Local Philadelphia author Lauren Grodstein is out and about doing readings from her compelling new novel, The Explanation for Everything. You may have heard of Grodstein from the excellent press she received for her last novel, A Friend of the Family, and her new book is sure to be well-received as well. Lauren teaches creative writing at Rutgers University Camden and (I love when I can say this part) is an all-around lovely, friendly, funny person. Learn more about her work...read more
Kate Atkinson’s Life After Life is a book I admired more than I enjoyed. I’ve always meant to read Atkinson, and have friends who have highly recommended her earlier crime stories Case Histories and Started Early, Took My Dog. When this new book came out, reviews seemed to indicate it was a departure in style for her, as well as something of a literary tour de force, so I decided to begin at the end, as it were, with her most recent book. Life After Life is the story of…well, that’s hard to say. It’s the story of Ursula, born outside London in 1910 on a very snowy day. The plot tracks the path of Ursula, some of her family members, friends, and acquaintances, as they wend their way through two World Wars. That path, however, is far from straight. This is a book that plays with timelines in a major way. Plot lines start and then stop, wind their way back to their starting point and begin again. Stories repeat with multiple endings. Characters live or die, survive or don’t; each character’s outcome changes in the story’s telling. Atkinson’s literary feat is impressive. One pictures her in her study with a huge collection of Post-its hovering overhead to help her keep track of plot strands. Being the puppet mistress pulling these strings was no easy feat. The concept itself is imaginative and original; the execution is excellent. When I say I admired the book more than I enjoyed it, what I mean is that, while reading it, I appreciated its literary acrobatics, but that kept me at a distance. While many of the characters, Ursula included, where quite likeable, compelling or entertaining, they did not so much draw me in as keep me watching from afar. Nonetheless, I think the book well deserves the accolades it has received and I recommend it for readers of serious and well-written literary fiction. I do plan to include it in my one of my Open Book discussion classes this spring as well, so check the events page for more...read more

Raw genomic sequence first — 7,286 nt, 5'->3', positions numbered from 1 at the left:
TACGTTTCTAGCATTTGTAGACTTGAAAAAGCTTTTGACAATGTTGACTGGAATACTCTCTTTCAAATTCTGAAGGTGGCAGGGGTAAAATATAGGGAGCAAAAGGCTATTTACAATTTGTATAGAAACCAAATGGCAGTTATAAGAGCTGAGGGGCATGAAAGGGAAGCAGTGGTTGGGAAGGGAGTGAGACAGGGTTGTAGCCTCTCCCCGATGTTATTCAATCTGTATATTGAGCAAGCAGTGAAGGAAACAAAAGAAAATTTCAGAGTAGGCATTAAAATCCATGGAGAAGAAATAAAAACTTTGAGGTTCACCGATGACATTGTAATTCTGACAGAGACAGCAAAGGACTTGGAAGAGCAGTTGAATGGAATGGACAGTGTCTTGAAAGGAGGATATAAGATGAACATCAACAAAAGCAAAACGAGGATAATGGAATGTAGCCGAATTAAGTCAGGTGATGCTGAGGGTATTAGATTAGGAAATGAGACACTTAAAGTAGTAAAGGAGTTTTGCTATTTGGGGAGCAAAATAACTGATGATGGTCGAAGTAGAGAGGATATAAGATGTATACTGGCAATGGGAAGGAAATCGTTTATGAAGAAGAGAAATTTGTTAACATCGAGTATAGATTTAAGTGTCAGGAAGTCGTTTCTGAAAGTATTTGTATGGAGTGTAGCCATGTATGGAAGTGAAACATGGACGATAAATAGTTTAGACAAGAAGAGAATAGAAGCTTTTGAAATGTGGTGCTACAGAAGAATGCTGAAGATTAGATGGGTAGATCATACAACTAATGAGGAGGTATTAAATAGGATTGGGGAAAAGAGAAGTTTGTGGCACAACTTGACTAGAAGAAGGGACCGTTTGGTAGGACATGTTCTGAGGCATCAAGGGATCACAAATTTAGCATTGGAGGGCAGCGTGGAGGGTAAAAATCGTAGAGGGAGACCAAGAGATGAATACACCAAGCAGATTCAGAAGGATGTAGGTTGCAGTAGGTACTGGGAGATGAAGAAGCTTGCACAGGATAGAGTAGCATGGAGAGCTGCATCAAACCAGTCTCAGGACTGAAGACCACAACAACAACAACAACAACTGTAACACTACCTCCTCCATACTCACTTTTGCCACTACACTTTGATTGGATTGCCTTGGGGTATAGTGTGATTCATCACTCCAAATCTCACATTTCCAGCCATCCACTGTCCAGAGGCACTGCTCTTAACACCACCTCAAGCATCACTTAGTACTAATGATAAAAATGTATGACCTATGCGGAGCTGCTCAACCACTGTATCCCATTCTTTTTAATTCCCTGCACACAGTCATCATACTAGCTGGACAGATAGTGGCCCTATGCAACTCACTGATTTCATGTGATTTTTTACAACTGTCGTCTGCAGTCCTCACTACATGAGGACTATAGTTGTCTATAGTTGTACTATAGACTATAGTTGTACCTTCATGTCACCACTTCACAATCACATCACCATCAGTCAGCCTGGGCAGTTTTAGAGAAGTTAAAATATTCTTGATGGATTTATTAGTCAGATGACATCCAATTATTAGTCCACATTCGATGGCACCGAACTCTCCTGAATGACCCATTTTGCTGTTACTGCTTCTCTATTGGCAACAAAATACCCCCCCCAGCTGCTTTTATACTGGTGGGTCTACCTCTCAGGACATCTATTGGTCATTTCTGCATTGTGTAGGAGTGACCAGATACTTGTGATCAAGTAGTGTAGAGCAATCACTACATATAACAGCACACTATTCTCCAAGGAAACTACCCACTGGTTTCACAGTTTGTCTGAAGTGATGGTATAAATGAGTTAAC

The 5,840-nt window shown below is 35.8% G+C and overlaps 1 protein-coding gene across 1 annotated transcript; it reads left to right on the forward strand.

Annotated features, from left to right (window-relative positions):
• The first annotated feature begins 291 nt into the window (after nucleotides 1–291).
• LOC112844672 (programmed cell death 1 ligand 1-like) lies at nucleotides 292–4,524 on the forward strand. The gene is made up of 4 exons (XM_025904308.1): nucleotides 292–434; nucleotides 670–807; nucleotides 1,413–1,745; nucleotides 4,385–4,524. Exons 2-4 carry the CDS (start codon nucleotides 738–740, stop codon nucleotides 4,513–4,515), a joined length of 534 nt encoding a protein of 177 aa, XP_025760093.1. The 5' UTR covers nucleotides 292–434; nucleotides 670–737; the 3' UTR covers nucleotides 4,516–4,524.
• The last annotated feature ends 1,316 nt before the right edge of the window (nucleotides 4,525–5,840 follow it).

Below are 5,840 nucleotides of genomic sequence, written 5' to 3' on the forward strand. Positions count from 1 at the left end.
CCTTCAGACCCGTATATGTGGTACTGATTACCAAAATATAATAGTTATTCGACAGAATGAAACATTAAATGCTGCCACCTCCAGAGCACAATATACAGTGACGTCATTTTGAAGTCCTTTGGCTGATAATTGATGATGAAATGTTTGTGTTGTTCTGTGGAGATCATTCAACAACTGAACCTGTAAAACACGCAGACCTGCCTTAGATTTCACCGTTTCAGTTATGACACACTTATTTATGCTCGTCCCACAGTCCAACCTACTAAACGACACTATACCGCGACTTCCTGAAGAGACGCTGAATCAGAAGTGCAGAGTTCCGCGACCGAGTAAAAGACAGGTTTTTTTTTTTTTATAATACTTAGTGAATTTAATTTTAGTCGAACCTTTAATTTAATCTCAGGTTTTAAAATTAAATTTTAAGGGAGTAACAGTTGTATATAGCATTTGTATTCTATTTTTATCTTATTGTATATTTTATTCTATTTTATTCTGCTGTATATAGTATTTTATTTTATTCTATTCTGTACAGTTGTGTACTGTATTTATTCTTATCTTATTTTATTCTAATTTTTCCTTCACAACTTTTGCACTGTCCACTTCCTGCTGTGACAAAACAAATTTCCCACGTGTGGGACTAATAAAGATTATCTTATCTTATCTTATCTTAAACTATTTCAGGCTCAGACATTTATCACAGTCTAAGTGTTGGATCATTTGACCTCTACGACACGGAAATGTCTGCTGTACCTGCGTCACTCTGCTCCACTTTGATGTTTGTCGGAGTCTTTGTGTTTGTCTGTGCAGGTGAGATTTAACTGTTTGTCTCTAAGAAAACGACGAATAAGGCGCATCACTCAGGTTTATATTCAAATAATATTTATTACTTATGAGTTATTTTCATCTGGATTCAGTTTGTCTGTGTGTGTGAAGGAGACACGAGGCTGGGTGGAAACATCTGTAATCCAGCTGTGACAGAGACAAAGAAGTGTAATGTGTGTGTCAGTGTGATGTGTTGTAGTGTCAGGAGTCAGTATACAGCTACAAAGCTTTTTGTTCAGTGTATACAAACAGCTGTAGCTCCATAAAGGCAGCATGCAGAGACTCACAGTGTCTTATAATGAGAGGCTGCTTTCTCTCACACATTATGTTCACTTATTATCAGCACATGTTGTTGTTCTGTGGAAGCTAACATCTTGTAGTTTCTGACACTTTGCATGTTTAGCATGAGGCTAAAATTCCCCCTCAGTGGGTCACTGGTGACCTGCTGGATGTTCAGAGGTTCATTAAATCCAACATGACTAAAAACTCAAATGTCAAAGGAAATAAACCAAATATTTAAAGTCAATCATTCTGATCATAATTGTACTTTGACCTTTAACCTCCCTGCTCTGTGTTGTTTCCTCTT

I had a funny conversation while out with a few girlfriends the other night. “Do you ever read books just for fun, beach read kinds of books?” one of them asked me. “No,” I replied, explaining that I just really like good writing, and fluffy books don’t engage me. I’m a literary snob, I know. You won’t, therefore, generally find me reading bestsellers, but now and then I do try to read a book that I hear the people who take my classes talking about. If it’s good upscale commercial fiction, I’ll give it a try. What do I put in this category? The Help, for example. Well-written, good story. I liked it. There are other books I want to read that, from what I hear, I suspect fall into this category, books such as Sarah’s Key or Hotel at the Corner of Bitter and Sweet. They’re on my list. Another book I had heard about in this way is A Reliable Wife. So when I professed my literary snobbiness to my friends and they asked me what I was reading, I told them I had just started this book. Little did I know that A Reliable Wife would turn out to be merely wearing the cloak of literary fiction, but that underneath lay the heaving bosom of a bodice-ripper Yes, it’s reasonably well-written, although the faux-Victorian third person voice is often stiff and awkward. Yes, he draws vivid characters and creates a strong portrait of the landscape in which the story takes place, the frozen winter world of northern Wisconsin. But really, the book is about sex. Who’s having it, who’s not having it, and a main character who pretty much thinks about it non-stop. The only difference is, unlike the more traditional romance-novel plot, in this book the rape scene takes place at the end of the book. I did a quick scan of some reviews to see how I became so misled about this book. Here are two reviews I found: “A tantalizing pace that will have you flipping faster and faster through the pages… A beautiful and haunting read, a story about all the different manifestations of love—a story that will stay with you.” —Minneapolis Star Tribune “Robert Goolrick’s A Reliable Wife is my must-read recommendation… This engrossing and addictive novel will leave you both chilled and satisfied.” —Chris Livingston, Summer’s Best reads on NPR’s Morning Edition Well, I really don’t agree with those critics, it turns out. But wait, here’s what The Washington Post has to say:”A Reliable Wife,” isn’t just hot, it’s in heat: a gothic tale of such smoldering desire it should be read in a cold shower. This is a bodice ripper of a hundred thousand pearly buttons, ripped off one at a time with agonizing restraint. It works only because Goolrick never cracks a smile, never lets on that he thinks all this overwrought sexual frustration is anything but the most serious incantation of longing and despair ever uttered in the dead of night.” I guess I read the wrong...read more